Tom Friedman is one of my favorite writers at The New York Times. In an editorial he wrote last week, he hit another home run with me when he interviewed the HR folks at Google and asked them what they were looking for in a new employee.
Let’s look at Google’s thinking. More and more, companies are learning that GPA’s don’t predict anything. They are not a good criterion for hiring. Now I am not backing off my position about college for cops. The college experience is vital, but not necessarily a person’s GPA. Looking back, I tended not to be absolute about demanding those I hired had a college degree, but they needed to be smart, have a college experience, and a significant post-high school learning experience which may or may not have led to a degree.
So what is a creative, forward-thinking, innovative company like Google looking for?
1. Learning Ability. Can the person learn? If it’s a technical job, that person’s technical ability needs to be assessed. The most important thing they look for is a person’s general cognitive ability, and it’s not I.Q. — it’s the ability to learn… to be able to process information on the fly… to pull together disparate bits.
2. Leadership. Does the person know when to step up and when to follow? We are talking about “emergent leadership” as opposed to traditional leadership. When faced with a problem and the person is a member of a team, do they, at the appropriate time, step in and lead — (most importantly) can they step back and stop leading and are able to let someone else? — the ability to relinquish power when necessary.
4. Ownership. Does the person feel a sense of responsibility, a sense of organizational ownership. Are they willing to step in to try and solve problems without being asked?
5. Humility. Can the person step back and embrace the better ideas of others? Can they push forward with the goal of finding out what can be done together to solve problems? This is humility. Without such humility, a person is unable to learn. (Google ahs found that successful, bright people rarely experience failure, and so they don’t learn how to learn from that failure and are, therefore, not always the best candidates.)
4. Ferocity. Can the person take a fierce position and then be open to new facts and able to change? What Google found is that successful people hold fierce positions. “They’ll argue like hell. They’ll be zealots about their point of view. But then you say, ‘here’s a new fact,’ and they’ll go, ‘Oh, well, that changes things; you’re right.’” This is having a big ego and small ego at the same time.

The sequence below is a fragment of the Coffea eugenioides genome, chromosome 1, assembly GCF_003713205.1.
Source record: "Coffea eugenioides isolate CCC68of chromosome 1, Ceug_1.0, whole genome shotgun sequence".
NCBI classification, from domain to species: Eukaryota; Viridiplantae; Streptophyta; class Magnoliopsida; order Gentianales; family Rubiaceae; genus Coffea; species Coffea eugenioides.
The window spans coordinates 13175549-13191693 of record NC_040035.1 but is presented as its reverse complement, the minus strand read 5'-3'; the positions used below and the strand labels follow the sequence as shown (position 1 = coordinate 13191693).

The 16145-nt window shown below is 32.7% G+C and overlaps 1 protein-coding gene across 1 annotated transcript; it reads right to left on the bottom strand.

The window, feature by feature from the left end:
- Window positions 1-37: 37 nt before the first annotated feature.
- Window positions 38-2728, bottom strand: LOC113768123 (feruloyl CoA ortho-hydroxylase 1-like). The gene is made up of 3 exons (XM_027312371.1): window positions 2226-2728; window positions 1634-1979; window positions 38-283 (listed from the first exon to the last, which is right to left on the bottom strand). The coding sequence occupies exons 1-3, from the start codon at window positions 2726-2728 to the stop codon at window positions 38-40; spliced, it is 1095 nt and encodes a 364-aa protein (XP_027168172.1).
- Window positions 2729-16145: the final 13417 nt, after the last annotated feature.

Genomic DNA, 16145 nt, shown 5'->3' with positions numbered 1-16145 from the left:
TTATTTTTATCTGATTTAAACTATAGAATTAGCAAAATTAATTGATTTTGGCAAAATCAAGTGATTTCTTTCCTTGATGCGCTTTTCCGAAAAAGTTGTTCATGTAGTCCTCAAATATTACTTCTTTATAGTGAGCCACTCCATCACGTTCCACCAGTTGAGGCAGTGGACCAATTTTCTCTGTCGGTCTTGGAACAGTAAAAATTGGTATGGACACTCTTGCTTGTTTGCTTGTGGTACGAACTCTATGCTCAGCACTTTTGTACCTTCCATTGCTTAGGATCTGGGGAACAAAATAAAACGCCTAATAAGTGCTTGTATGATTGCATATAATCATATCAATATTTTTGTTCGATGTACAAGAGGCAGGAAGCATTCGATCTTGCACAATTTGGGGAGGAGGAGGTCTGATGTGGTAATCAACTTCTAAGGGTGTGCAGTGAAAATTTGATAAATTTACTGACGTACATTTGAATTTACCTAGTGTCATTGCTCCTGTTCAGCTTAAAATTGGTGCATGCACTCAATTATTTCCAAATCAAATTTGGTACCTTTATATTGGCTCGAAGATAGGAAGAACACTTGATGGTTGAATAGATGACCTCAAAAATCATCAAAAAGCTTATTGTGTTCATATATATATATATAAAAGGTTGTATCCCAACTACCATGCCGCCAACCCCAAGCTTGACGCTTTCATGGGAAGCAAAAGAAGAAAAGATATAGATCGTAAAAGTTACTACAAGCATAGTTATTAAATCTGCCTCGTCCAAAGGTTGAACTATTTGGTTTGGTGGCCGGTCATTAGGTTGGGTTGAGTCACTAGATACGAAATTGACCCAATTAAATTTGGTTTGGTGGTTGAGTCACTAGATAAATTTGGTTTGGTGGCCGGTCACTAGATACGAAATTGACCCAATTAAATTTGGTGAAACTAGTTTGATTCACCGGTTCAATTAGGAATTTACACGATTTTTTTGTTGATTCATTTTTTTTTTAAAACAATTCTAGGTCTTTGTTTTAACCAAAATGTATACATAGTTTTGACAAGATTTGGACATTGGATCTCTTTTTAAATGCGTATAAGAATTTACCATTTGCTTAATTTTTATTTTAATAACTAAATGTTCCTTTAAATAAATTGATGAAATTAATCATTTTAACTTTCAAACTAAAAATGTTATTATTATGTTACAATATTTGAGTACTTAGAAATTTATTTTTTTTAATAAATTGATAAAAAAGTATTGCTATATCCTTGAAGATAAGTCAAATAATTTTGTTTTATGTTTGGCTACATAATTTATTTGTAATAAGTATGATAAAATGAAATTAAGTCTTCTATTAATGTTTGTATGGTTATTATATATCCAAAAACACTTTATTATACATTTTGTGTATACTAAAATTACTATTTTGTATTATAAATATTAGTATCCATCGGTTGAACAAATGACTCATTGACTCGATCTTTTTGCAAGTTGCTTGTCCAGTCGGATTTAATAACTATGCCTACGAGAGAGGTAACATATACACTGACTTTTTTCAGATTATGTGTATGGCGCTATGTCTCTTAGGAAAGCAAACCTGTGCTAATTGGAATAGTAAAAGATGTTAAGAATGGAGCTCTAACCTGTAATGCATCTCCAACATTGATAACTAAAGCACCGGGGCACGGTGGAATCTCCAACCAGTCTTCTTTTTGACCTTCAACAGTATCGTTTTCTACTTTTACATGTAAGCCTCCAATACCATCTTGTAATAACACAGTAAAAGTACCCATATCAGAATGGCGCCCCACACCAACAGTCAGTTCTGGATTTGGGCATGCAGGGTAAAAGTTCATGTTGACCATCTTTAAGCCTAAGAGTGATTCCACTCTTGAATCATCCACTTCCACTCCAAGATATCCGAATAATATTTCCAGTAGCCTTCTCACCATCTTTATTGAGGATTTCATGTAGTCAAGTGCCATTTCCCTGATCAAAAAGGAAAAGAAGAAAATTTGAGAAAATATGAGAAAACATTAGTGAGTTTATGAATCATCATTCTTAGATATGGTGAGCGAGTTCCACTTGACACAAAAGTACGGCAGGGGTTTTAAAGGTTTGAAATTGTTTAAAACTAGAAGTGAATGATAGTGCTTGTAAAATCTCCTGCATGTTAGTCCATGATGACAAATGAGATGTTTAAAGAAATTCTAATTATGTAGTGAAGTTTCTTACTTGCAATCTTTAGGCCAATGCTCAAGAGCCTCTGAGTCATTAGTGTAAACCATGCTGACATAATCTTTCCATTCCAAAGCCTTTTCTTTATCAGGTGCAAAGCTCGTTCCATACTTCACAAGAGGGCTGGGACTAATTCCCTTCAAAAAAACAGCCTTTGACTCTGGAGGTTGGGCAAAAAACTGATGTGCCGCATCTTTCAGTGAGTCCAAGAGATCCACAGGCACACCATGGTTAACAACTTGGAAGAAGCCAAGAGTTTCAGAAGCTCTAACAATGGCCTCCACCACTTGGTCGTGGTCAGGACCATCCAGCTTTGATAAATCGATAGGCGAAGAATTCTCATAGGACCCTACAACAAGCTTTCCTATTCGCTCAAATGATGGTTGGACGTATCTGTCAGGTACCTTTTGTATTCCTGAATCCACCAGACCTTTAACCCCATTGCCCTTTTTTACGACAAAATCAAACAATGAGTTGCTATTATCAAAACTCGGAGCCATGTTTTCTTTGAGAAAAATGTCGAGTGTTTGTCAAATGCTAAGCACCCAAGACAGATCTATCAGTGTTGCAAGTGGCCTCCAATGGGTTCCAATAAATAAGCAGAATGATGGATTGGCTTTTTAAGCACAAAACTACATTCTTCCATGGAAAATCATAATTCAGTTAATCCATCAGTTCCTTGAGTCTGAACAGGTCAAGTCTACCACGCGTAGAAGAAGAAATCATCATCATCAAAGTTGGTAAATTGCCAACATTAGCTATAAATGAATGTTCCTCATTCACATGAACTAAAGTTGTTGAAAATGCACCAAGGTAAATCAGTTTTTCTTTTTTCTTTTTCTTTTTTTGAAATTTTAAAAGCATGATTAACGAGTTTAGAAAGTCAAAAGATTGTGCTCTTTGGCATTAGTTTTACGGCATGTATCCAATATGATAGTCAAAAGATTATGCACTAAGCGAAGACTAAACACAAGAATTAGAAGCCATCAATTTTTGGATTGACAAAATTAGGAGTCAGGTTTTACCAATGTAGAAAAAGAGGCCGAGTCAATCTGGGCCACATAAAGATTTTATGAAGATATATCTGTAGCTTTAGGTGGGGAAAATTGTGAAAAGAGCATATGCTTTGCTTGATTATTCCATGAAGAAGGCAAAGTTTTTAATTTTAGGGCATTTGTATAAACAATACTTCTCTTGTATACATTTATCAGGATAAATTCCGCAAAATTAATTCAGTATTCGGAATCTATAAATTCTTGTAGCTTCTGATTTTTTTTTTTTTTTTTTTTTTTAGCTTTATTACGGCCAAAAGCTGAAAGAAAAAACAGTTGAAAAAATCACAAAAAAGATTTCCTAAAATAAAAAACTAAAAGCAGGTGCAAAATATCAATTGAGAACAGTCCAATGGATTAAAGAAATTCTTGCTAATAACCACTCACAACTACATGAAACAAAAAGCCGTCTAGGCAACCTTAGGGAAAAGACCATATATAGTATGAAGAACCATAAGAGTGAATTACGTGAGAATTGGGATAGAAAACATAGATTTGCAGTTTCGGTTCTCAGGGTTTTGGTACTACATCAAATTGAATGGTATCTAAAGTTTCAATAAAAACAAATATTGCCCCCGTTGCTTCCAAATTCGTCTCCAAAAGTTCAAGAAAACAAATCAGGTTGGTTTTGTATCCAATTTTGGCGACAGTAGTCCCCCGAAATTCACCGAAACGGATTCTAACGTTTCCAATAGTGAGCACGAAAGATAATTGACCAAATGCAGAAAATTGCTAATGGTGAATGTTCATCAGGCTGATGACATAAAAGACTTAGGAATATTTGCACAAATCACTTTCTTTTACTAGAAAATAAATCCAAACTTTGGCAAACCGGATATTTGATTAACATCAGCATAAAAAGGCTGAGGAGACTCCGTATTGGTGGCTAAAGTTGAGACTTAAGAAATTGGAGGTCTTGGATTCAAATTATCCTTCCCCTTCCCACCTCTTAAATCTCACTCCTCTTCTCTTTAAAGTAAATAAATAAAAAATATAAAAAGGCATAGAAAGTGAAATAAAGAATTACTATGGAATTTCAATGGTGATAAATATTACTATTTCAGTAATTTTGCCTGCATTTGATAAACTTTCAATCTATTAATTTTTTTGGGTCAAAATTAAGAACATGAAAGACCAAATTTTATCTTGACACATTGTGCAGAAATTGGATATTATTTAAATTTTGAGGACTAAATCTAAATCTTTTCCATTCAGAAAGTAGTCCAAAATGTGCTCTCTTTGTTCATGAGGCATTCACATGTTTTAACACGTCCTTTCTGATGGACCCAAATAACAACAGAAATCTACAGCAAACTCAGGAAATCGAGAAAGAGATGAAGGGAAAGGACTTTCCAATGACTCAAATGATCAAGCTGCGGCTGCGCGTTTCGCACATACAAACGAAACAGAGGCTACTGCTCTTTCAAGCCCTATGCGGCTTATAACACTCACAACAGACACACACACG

5. Expertise. Expertise is the least important attribute at Google. “If a candidate has high cognitive ability, is innately curious, willing to learn and has emergent leadership skills, but he or she has no content knowledge, and they are compared with a world expert, the expert will say, ‘I’ve seen this before, here’s what you do,’ most of the time the nonexpert will come up with the same answer because most of the time the decision is not that hard. Once in a while they will mess it up, but once in a while they’ll also come up with an answer that is totally new — and there is huge value in that.”
6. Talent. It must be remembered that talent today comes in so many different forms and can be built in so many non-traditional ways. When you look at people who don’t go to school and are able to make their way in the world, they are exceptional human beings. We should do everything we can to find them.
7. Soft Skills. In an age when innovation is increasingly a group endeavor, it also depends on knowledge workers today who have a lot of soft skills — leadership, humility, collaboration, adaptability and loving to learn and re-learn. This will be true no matter where a person works.
After seeing this, I thought why don’t we hire cops according to the Google method? Why don’t we “Google-hire?”
What keeps us today from hiring police according to the same criteria Google does?
So how about it police leaders, is it time to applying what Google is learning? Time to Google-hire?